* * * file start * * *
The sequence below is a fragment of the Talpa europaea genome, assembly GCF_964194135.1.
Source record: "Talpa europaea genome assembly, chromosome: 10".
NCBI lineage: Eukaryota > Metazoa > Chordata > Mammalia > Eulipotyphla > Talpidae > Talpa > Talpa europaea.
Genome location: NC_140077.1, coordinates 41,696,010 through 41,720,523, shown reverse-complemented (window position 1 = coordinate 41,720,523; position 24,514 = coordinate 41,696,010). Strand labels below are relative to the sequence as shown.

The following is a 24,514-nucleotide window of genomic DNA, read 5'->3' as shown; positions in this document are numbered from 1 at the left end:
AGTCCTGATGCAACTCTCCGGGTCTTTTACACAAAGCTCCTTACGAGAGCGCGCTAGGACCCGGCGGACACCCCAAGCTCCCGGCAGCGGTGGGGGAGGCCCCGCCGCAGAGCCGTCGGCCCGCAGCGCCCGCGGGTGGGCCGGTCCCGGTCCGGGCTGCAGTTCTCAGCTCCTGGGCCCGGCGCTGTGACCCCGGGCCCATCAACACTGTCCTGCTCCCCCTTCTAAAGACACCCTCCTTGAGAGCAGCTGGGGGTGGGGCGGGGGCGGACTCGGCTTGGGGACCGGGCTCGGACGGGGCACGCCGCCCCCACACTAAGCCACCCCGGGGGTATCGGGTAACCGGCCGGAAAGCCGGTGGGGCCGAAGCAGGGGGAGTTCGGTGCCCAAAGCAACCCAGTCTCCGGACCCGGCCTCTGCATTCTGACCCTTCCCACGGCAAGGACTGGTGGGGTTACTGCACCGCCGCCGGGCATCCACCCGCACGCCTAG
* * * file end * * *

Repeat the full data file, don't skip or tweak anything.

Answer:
The sequence below is a fragment of the Talpa europaea genome, assembly GCF_964194135.1.
Source record: "Talpa europaea genome assembly, chromosome: 10".
NCBI lineage: Eukaryota > Metazoa > Chordata > Mammalia > Eulipotyphla > Talpidae > Talpa > Talpa europaea.
Genome location: NC_140077.1, coordinates 41,696,010 through 41,720,523, shown reverse-complemented (window position 1 = coordinate 41,720,523; position 24,514 = coordinate 41,696,010). Strand labels below are relative to the sequence as shown.

The following is a 24,514-nucleotide window of genomic DNA, read 5'->3' as shown; positions in this document are numbered from 1 at the left end:
AGTCCTGATGCAACTCTCCGGGTCTTTTACACAAAGCTCCTTACGAGAGCGCGCTAGGACCCGGCGGACACCCCAAGCTCCCGGCAGCGGTGGGGGAGGCCCCGCCGCAGAGCCGTCGGCCCGCAGCGCCCGCGGGTGGGCCGGTCCCGGTCCGGGCTGCAGTTCTCAGCTCCTGGGCCCGGCGCTGTGACCCCGGGCCCATCAACACTGTCCTGCTCCCCCTTCTAAAGACACCCTCCTTGAGAGCAGCTGGGGGTGGGGCGGGGGCGGACTCGGCTTGGGGACCGGGCTCGGACGGGGCACGCCGCCCCCACACTAAGCCACCCCGGGGGTATCGGGTAACCGGCCGGAAAGCCGGTGGGGCCGAAGCAGGGGGAGTTCGGTGCCCAAAGCAACCCAGTCTCCGGACCCGGCCTCTGCATTCTGACCCTTCCCACGGCAAGGACTGGTGGGGTTACTGCACCGCCGCCGGGCATCCACCCGCACGCCTAG